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I wonder why alto clefs are so low that they doesn't seem to match the range of alto(female low voice). Why did J.S. Bach use alto clef so much for the middle part of his fugue? Is it because alto was lower in the past?

I just cannot understand why the clef Bach used for alto was almost one octave lower that the clef used in modern alto, which is treble clef.

  • It might come as a surprise, but Bach indeed wrote more than one fugue, so you'd better be more specific. That being said, a "fugue" without much other qualification could be instrumental, and there are several instruments preferably written in alto clef, like a viola. – user47104 Jan 13 '18 at 15:40
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Actually, the issue is that Bach's altos were male, although whether or not they were pre- or post-pubescent remains an open question. So altos back then would necessarily have had lower tessituras than modern altos: you will only rarely see a Bach alto go above D, whereas by Bruckner and Mahler's time, choral altos are sometimes expected to reach a high A!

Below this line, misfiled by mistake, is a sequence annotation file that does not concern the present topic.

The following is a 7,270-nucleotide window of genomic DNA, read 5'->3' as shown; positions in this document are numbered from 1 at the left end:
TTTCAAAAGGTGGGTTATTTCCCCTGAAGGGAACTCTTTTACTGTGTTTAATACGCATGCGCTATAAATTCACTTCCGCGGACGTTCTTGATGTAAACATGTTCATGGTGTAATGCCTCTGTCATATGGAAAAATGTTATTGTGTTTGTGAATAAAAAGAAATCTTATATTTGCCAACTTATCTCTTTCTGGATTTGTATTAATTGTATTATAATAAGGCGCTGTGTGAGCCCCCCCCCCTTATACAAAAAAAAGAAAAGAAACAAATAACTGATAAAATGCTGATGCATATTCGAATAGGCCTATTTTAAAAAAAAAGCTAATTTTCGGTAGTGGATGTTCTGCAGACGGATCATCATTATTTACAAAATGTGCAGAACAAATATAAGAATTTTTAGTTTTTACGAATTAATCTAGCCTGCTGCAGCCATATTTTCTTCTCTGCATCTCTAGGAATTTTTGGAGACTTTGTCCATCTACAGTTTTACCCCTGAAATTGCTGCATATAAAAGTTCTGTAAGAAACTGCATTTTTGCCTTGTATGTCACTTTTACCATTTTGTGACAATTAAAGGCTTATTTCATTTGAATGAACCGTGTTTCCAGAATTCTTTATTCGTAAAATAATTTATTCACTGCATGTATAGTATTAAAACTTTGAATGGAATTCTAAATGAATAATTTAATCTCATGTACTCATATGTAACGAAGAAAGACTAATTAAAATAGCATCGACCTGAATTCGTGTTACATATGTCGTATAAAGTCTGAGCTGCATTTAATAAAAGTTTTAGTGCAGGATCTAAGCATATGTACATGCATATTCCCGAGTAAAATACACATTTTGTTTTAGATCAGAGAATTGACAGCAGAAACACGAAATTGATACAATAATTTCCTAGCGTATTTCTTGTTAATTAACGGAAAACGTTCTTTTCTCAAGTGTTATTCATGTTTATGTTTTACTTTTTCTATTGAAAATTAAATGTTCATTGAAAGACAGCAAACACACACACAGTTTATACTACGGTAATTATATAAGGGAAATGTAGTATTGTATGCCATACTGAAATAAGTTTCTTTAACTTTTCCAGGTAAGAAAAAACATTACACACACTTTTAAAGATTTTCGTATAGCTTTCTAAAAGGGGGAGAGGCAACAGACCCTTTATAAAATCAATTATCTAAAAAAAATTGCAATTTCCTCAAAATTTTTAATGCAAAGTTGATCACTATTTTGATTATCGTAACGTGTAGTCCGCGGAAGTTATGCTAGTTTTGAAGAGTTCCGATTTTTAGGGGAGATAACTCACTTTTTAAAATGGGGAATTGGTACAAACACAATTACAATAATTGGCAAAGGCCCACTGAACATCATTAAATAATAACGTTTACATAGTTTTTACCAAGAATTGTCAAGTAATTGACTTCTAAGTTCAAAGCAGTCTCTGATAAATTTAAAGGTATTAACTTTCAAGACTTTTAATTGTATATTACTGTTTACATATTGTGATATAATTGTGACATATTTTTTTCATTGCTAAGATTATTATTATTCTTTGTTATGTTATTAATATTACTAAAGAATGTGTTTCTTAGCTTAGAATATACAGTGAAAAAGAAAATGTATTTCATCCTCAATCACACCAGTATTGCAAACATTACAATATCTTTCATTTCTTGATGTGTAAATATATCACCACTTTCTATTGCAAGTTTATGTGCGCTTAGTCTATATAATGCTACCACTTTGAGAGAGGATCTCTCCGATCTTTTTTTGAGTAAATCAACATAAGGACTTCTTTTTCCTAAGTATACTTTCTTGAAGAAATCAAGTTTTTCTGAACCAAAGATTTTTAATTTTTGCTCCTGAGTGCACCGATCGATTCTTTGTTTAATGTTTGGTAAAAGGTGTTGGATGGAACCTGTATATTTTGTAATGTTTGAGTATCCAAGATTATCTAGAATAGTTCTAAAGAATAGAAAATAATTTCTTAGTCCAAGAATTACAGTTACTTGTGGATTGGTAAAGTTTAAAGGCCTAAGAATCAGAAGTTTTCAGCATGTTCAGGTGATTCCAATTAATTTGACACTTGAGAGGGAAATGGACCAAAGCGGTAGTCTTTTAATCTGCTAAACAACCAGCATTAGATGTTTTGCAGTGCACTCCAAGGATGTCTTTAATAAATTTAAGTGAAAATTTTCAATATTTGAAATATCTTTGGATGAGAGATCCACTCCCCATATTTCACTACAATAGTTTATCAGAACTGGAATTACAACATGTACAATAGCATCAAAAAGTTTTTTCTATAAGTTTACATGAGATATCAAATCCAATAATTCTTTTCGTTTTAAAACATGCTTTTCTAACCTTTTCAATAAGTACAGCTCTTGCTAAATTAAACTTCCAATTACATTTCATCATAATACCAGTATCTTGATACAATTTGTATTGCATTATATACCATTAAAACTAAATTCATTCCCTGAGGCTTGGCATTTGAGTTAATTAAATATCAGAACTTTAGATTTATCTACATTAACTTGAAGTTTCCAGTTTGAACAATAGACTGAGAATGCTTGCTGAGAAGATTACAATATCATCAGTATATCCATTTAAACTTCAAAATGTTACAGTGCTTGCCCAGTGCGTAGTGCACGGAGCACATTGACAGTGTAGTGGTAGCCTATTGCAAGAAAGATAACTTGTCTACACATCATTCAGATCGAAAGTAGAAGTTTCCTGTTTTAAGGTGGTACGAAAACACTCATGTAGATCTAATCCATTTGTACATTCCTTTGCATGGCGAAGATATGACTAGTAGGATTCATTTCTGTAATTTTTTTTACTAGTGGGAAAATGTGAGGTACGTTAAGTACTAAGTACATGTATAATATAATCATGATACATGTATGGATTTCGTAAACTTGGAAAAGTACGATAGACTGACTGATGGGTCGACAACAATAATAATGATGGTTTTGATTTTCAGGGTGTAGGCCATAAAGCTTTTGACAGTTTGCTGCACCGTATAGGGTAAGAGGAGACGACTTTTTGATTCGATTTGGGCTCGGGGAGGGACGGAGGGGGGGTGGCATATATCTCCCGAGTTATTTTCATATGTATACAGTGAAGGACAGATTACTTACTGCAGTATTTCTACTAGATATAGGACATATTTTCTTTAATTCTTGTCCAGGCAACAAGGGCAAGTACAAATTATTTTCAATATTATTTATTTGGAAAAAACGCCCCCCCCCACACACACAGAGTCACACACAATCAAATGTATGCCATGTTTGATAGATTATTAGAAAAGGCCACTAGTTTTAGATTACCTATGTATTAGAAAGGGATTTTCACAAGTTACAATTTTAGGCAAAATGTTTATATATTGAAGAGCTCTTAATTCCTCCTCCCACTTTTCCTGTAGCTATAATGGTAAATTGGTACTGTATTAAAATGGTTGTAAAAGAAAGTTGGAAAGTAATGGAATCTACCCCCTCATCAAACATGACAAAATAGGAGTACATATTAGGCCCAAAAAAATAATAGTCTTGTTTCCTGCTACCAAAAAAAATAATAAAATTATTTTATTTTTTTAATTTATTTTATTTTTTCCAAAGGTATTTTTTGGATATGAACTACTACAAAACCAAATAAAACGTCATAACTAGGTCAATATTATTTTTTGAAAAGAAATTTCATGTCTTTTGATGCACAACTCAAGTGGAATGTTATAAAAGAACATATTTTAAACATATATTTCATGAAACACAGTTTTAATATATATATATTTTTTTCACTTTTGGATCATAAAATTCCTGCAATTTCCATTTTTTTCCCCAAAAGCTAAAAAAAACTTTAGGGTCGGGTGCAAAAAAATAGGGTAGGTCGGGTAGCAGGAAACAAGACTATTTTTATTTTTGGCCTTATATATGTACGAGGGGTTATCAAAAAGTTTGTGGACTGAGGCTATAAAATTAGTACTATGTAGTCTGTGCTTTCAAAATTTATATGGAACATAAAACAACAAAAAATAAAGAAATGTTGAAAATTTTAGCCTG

As for the placing of the alto clef, that's a different issue: there are only so many positions on the staff you can put the C clef. None of them correspond well to the alto range—although the alto clef probably does the best job overall of minimizing ledger lines. Copying music was generally done by hand, so anything that could save time (by virtue of not having too many leger lines) was "better."

  • I just cannot understand why the clef Bach used for alto was almost one octave lower that the clef used in modern alto, which is treble clef. – Ma Joad Jan 14 '18 at 11:18
  • Probably because scores were copied by hand, so minimizing leger lines was a time-saver. – aeismail Jan 14 '18 at 17:19

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